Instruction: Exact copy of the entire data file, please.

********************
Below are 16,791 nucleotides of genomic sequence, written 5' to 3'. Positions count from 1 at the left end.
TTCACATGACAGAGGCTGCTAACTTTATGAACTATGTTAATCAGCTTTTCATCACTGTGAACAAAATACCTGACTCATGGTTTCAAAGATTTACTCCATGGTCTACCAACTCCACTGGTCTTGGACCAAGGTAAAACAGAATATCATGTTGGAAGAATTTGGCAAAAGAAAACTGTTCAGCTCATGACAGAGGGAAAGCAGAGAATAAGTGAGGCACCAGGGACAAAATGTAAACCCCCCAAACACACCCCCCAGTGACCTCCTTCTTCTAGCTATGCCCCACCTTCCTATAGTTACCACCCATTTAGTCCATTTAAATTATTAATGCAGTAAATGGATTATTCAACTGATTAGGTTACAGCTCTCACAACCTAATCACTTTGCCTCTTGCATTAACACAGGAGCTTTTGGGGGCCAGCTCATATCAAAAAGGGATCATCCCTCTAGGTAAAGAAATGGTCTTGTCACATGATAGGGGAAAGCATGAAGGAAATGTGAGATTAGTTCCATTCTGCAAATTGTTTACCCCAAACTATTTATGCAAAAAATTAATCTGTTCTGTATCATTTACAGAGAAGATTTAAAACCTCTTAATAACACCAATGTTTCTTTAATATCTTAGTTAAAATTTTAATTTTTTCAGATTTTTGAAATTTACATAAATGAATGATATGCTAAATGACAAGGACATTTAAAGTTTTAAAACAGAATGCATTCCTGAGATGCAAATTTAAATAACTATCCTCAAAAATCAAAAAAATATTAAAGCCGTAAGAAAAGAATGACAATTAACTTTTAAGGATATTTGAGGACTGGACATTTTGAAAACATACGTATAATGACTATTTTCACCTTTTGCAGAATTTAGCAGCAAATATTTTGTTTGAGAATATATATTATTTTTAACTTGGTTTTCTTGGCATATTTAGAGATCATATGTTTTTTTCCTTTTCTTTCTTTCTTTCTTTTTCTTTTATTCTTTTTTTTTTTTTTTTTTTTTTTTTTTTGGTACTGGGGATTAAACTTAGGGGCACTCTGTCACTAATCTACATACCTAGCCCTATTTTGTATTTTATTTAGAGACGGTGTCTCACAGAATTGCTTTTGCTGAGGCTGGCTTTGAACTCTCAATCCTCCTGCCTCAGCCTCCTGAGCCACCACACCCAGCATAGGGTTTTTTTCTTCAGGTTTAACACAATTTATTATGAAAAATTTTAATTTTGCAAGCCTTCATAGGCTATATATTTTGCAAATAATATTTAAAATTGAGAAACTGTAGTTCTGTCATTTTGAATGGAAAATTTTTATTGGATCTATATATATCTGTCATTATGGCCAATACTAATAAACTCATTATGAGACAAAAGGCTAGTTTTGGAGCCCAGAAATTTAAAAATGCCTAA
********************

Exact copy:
Below are 16,791 nucleotides of genomic sequence, written 5' to 3'. Positions count from 1 at the left end.
TTCACATGACAGAGGCTGCTAACTTTATGAACTATGTTAATCAGCTTTTCATCACTGTGAACAAAATACCTGACTCATGGTTTCAAAGATTTACTCCATGGTCTACCAACTCCACTGGTCTTGGACCAAGGTAAAACAGAATATCATGTTGGAAGAATTTGGCAAAAGAAAACTGTTCAGCTCATGACAGAGGGAAAGCAGAGAATAAGTGAGGCACCAGGGACAAAATGTAAACCCCCCAAACACACCCCCCAGTGACCTCCTTCTTCTAGCTATGCCCCACCTTCCTATAGTTACCACCCATTTAGTCCATTTAAATTATTAATGCAGTAAATGGATTATTCAACTGATTAGGTTACAGCTCTCACAACCTAATCACTTTGCCTCTTGCATTAACACAGGAGCTTTTGGGGGCCAGCTCATATCAAAAAGGGATCATCCCTCTAGGTAAAGAAATGGTCTTGTCACATGATAGGGGAAAGCATGAAGGAAATGTGAGATTAGTTCCATTCTGCAAATTGTTTACCCCAAACTATTTATGCAAAAAATTAATCTGTTCTGTATCATTTACAGAGAAGATTTAAAACCTCTTAATAACACCAATGTTTCTTTAATATCTTAGTTAAAATTTTAATTTTTTCAGATTTTTGAAATTTACATAAATGAATGATATGCTAAATGACAAGGACATTTAAAGTTTTAAAACAGAATGCATTCCTGAGATGCAAATTTAAATAACTATCCTCAAAAATCAAAAAAATATTAAAGCCGTAAGAAAAGAATGACAATTAACTTTTAAGGATATTTGAGGACTGGACATTTTGAAAACATACGTATAATGACTATTTTCACCTTTTGCAGAATTTAGCAGCAAATATTTTGTTTGAGAATATATATTATTTTTAACTTGGTTTTCTTGGCATATTTAGAGATCATATGTTTTTTTCCTTTTCTTTCTTTCTTTCTTTTTCTTTTATTCTTTTTTTTTTTTTTTTTTTTTTTTTTTTGGTACTGGGGATTAAACTTAGGGGCACTCTGTCACTAATCTACATACCTAGCCCTATTTTGTATTTTATTTAGAGACGGTGTCTCACAGAATTGCTTTTGCTGAGGCTGGCTTTGAACTCTCAATCCTCCTGCCTCAGCCTCCTGAGCCACCACACCCAGCATAGGGTTTTTTTCTTCAGGTTTAACACAATTTATTATGAAAAATTTTAATTTTGCAAGCCTTCATAGGCTATATATTTTGCAAATAATATTTAAAATTGAGAAACTGTAGTTCTGTCATTTTGAATGGAAAATTTTTATTGGATCTATATATATCTGTCATTATGGCCAATACTAATAAACTCATTATGAGACAAAAGGCTAGTTTTGGAGCCCAGAAATTTAAAAATGCCTAA